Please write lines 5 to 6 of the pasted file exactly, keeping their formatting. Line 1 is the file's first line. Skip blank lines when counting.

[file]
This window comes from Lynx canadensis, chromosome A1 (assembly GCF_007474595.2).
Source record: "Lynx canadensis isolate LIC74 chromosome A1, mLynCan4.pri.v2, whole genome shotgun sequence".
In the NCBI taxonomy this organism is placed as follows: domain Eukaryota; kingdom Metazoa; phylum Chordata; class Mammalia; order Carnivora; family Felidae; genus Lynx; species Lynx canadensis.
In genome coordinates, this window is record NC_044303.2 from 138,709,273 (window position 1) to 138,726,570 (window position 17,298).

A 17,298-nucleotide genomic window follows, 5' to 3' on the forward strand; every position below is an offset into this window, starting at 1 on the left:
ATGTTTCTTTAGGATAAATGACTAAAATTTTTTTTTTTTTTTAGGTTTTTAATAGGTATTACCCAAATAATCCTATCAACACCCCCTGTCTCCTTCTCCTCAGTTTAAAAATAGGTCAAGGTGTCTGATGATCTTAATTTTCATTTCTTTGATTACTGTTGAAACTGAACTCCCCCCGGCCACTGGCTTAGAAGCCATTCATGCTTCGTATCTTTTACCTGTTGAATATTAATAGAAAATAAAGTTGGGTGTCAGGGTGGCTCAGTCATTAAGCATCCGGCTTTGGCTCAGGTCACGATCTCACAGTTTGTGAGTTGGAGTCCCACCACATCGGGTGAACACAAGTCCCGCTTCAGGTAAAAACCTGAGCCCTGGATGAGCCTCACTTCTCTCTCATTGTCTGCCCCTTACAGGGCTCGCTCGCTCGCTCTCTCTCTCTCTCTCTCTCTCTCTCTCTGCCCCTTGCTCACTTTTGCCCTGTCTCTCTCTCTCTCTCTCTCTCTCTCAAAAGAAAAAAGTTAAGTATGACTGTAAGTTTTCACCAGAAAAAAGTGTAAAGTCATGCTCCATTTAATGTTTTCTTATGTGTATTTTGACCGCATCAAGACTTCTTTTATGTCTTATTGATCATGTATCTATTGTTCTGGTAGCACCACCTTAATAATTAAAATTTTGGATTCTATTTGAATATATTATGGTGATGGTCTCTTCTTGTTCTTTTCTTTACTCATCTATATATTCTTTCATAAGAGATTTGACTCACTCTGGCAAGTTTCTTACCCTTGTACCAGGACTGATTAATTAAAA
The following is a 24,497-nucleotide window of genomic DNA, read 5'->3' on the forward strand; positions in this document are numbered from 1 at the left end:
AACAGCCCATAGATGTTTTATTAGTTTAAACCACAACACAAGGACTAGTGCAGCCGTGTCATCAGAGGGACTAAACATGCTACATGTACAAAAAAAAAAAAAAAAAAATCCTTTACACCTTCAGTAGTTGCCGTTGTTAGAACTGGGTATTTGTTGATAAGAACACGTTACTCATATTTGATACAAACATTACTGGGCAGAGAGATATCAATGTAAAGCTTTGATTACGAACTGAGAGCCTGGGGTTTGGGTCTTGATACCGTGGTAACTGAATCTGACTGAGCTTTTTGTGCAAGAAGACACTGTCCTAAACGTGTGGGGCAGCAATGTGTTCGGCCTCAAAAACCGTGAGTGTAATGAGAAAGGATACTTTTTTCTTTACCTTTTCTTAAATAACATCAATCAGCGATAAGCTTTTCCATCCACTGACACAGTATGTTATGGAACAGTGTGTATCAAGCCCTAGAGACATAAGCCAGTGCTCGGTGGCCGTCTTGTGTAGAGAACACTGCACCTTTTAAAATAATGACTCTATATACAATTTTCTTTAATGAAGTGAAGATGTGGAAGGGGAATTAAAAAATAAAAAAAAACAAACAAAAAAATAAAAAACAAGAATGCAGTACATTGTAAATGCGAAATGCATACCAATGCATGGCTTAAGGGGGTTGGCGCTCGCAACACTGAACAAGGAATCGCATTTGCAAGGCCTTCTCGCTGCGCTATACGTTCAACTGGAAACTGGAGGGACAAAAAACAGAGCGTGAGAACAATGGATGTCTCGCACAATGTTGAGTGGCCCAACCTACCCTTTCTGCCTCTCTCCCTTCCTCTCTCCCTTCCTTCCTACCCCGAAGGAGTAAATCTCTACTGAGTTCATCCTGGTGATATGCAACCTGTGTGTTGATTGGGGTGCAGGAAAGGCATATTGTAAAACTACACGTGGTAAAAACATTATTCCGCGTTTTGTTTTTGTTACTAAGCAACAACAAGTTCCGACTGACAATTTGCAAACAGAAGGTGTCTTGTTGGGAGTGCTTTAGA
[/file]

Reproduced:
A 17,298-nucleotide genomic window follows, 5' to 3' on the forward strand; every position below is an offset into this window, starting at 1 on the left:
ATGTTTCTTTAGGATAAATGACTAAAATTTTTTTTTTTTTTTAGGTTTTTAATAGGTATTACCCAAATAATCCTATCAACACCCCCTGTCTCCTTCTCCTCAGTTTAAAAATAGGTCAAGGTGTCTGATGATCTTAATTTTCATTTCTTTGATTACTGTTGAAACTGAACTCCCCCCGGCCACTGGCTTAGAAGCCATTCATGCTTCGTATCTTTTACCTGTTGAATATTAATAGAAAATAAAGTTGGGTGTCAGGGTGGCTCAGTCATTAAGCATCCGGCTTTGGCTCAGGTCACGATCTCACAGTTTGTGAGTTGGAGTCCCACCACATCGGGTGAACACAAGTCCCGCTTCAGGTAAAAACCTGAGCCCTGGATGAGCCTCACTTCTCTCTCATTGTCTGCCCCTTACAGGGCTCGCTCGCTCGCTCTCTCTCTCTCTCTCTCTCTCTCTCTCTGCCCCTTGCTCACTTTTGCCCTGTCTCTCTCTCTCTCTCTCTCTCTCTCAAAAGAAAAAAGTTAAGTATGACTGTAAGTTTTCACCAGAAAAAAGTGTAAAGTCATGCTCCATTTAATGTTTTCTTATGTGTATTTTGACCGCATCAAGACTTCTTTTATGTCTTATTGATCATGTATCTATTGTTCTGGTAGCACCACCTTAATAATTAAAATTTTGGATTCTATTTGAATATATTATGGTGATGGTCTCTTCTTGTTCTTTTCTTTACTCATCTATATATTCTTTCATAAGAGATTTGACTCACTCTGGCAAGTTTCTTACCCTTGTACCAGGACTGATTAATTAAAA